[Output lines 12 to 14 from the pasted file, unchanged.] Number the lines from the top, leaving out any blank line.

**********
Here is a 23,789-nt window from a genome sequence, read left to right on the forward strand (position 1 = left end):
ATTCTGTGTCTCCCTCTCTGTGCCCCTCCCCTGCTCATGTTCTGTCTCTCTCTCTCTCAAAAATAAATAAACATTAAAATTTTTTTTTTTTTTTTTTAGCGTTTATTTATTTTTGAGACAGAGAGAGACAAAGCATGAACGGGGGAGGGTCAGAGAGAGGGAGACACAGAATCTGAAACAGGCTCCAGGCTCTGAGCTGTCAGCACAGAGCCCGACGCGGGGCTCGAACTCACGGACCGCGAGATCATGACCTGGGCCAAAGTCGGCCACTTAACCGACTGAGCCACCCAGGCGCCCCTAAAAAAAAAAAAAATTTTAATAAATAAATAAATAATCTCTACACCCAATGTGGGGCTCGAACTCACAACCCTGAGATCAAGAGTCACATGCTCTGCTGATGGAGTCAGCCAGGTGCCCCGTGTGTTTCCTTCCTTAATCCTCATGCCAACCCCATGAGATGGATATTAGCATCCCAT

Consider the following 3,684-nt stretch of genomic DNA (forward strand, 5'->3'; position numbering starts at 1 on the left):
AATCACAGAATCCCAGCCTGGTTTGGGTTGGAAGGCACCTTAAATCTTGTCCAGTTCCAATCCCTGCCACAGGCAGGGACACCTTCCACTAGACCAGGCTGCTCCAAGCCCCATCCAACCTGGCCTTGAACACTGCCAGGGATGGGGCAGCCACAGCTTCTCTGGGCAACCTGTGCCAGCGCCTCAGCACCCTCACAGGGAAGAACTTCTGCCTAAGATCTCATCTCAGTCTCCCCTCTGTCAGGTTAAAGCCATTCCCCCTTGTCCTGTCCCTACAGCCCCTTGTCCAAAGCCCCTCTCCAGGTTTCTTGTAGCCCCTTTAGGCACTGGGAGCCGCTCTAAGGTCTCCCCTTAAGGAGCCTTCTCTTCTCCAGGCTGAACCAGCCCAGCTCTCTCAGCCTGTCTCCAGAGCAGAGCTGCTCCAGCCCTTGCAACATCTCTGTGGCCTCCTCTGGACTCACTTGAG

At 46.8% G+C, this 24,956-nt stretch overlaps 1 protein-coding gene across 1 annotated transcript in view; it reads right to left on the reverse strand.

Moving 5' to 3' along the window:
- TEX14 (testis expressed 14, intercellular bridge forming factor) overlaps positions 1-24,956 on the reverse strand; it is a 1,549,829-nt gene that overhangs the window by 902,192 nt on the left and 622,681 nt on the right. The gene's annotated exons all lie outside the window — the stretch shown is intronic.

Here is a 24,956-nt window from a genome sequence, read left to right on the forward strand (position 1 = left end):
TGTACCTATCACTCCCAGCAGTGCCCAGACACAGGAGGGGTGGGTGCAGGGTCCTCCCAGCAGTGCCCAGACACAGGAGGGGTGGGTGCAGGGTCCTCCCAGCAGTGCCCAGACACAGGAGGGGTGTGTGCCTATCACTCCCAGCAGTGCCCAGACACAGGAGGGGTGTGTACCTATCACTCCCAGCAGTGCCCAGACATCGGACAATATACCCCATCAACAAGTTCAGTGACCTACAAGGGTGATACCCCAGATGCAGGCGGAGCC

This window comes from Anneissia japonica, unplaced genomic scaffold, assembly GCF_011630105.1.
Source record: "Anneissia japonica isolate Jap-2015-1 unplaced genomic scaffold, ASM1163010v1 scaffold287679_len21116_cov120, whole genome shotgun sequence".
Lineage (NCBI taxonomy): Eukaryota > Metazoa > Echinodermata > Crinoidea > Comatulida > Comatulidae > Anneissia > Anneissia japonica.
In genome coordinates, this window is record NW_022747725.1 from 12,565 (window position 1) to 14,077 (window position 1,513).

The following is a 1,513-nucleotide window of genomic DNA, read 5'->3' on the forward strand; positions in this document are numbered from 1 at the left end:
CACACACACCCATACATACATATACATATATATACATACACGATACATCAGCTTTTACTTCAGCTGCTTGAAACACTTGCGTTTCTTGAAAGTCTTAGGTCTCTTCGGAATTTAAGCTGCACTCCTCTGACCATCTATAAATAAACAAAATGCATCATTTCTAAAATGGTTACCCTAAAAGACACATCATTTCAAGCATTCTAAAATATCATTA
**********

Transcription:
Lineage (NCBI taxonomy): Eukaryota > Metazoa > Echinodermata > Crinoidea > Comatulida > Comatulidae > Anneissia > Anneissia japonica.
In genome coordinates, this window is record NW_022747725.1 from 12,565 (window position 1) to 14,077 (window position 1,513).

The following is a 1,513-nucleotide window of genomic DNA, read 5'->3' on the forward strand; positions in this document are numbered from 1 at the left end: